- Ibovespa volatility near highest level since February
- Currency leads gains in emerging markets, erases decline
Brazil’s benchmark stock posted its longest slump this month as concern rose that political turmoil will derail the recovery of Latin America’s largest economy. The real advanced.
The drop was accompanied by volatility close to its highest level since February amid speculation that Finance Minister Joaquim Levy could leave his post. Petroleo Brasileiro SA, the oil producer at the center of the nation’s largest corruption scandal, declined as crude prices tumbled.
Brazilian stocks have slumped 19 percent from this year’s peak in May, sparking a surge in volatility, as President Dilma Rousseff struggles to win support for measures intended to shore up the budget and avoid another credit rating downgrade amid calls for her impeachment. Concern among investors that Levy may leave the government increased after Valor Economico newspaper reported that Rousseff’s aides are promoting former cabinet chief Antonio Palocci Filho as a candidate to replace him.
"Brazil is struggling to tighten the belt," said Ipek Ozkardeskaya, an analyst at London Capital Group. "Friction within Rousseff’s team could be the last nail in the coffin and further corrode the bridge toward a healthier budget."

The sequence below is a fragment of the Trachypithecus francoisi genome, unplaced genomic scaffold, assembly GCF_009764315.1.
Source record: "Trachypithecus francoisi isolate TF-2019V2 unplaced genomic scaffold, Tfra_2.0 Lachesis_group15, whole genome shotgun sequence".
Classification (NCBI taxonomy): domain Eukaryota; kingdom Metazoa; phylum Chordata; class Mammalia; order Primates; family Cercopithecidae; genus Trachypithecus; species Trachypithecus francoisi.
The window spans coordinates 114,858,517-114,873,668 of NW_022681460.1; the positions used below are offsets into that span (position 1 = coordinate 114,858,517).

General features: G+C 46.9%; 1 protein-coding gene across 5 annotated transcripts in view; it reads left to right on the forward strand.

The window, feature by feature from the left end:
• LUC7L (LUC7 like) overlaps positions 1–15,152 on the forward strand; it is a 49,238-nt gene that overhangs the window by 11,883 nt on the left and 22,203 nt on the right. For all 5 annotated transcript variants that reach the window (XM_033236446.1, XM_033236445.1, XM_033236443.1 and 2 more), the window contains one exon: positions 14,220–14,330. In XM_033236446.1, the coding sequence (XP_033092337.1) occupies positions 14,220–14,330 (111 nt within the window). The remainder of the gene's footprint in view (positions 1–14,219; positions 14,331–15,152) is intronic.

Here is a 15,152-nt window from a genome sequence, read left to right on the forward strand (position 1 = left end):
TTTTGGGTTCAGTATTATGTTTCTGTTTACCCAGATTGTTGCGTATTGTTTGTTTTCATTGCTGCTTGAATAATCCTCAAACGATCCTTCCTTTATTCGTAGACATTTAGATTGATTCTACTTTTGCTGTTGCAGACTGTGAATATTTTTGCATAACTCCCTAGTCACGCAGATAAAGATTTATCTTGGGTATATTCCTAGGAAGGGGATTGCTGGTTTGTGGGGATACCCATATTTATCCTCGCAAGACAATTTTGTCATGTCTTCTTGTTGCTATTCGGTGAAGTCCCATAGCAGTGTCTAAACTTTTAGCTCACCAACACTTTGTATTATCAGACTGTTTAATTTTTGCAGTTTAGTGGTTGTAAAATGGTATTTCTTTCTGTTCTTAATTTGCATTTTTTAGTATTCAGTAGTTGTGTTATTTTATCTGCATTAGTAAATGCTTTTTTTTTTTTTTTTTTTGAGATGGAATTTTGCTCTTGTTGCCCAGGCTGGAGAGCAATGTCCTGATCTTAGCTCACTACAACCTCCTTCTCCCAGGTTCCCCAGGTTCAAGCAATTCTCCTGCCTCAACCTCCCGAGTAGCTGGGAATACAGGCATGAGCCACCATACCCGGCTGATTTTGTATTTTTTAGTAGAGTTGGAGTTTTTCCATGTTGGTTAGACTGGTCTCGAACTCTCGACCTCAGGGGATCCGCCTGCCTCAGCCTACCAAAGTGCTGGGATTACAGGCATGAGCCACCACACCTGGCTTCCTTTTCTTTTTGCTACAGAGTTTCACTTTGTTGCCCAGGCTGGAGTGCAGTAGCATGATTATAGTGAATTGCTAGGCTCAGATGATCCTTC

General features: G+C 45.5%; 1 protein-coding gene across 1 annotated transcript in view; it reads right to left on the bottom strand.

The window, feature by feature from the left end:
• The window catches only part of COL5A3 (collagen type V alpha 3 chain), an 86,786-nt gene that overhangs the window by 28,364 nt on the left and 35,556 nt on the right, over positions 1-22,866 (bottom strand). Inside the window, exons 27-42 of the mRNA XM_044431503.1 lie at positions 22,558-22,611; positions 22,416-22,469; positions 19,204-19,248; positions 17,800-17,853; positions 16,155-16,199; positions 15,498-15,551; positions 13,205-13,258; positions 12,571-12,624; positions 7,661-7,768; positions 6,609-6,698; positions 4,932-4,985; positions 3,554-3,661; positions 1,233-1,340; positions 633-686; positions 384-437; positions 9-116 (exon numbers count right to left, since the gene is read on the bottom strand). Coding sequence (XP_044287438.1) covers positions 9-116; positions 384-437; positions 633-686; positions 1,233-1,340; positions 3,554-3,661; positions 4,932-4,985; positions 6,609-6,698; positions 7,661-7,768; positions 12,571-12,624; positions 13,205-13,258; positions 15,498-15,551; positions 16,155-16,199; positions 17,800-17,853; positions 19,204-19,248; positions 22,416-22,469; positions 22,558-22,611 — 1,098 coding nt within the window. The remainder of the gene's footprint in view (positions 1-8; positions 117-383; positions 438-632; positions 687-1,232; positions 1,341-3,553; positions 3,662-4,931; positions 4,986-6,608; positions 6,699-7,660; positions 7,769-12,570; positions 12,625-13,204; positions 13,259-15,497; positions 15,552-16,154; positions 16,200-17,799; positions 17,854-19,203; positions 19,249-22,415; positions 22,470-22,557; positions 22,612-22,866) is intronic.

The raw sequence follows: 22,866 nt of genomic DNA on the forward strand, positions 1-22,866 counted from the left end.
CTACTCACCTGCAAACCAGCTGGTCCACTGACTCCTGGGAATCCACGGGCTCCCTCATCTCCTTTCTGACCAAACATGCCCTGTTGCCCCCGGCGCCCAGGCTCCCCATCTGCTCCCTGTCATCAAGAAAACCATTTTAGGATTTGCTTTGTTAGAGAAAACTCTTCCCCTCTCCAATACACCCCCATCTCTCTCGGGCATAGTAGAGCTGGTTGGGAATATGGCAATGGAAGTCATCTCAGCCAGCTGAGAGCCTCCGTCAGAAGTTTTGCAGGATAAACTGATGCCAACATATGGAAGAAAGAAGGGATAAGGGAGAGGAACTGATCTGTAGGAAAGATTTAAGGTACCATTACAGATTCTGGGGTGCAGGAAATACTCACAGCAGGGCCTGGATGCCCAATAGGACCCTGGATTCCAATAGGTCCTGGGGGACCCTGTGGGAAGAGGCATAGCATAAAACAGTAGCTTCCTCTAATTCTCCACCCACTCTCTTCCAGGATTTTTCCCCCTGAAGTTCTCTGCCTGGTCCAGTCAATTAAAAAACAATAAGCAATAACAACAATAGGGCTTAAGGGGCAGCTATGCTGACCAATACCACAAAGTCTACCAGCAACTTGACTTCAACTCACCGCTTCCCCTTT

The Ibovespa dropped 0.4 percent to 47,042.95 at the close of trading in Sao Paulo, falling for a third day. The gauge traded at 10.7 times estimated earnings, or 20 percent below the average of the MSCI Emerging Markets Latin America Index. The real rose 0.5 percent to 3.8886 per dollar, the most among 24 developing-nation currencies, after slumping as much as 0.6 percent.
The real’s three-month implied volatility, a measure of the severity of price swings, was at 22, the highest among 16 major currencies tracked by Bloomberg. The average estimate of analysts surveyed by Bloomberg is for the currency to weaken to 4.05 per dollar by the middle of next year
Swap rates on the contract maturing in January 2017, a gauge of expectations on Brazil’s interest-rate moves, declined 0.1 percentage point to 15.22 percent.
Petrobras, as Petroleo Brasileiro is known, extended a three-day slide to 5.2 percent. The company has said that its pre-salt oil reserves are viable with oil prices at $48 per barrel. Crude dropped to a two-month low of $43.20 a barrel in New York before government data that’s forecast to show U.S. crude stockpiles increased.
Phone carriers Tim Participacoes SA and Oi were the worst performers on the Ibovespa. Marco Patuano, Chief Executive Officer of Telecom Italia SpA, which is Tim’s controlling shareholder, said the Brazilian mobile company is not in talks for a merger with Oi. Both stocks rallied Monday after Oi said it was offered a $4 billion capital injection from a Russian billionaire under the condition it merge operations with rival Tim.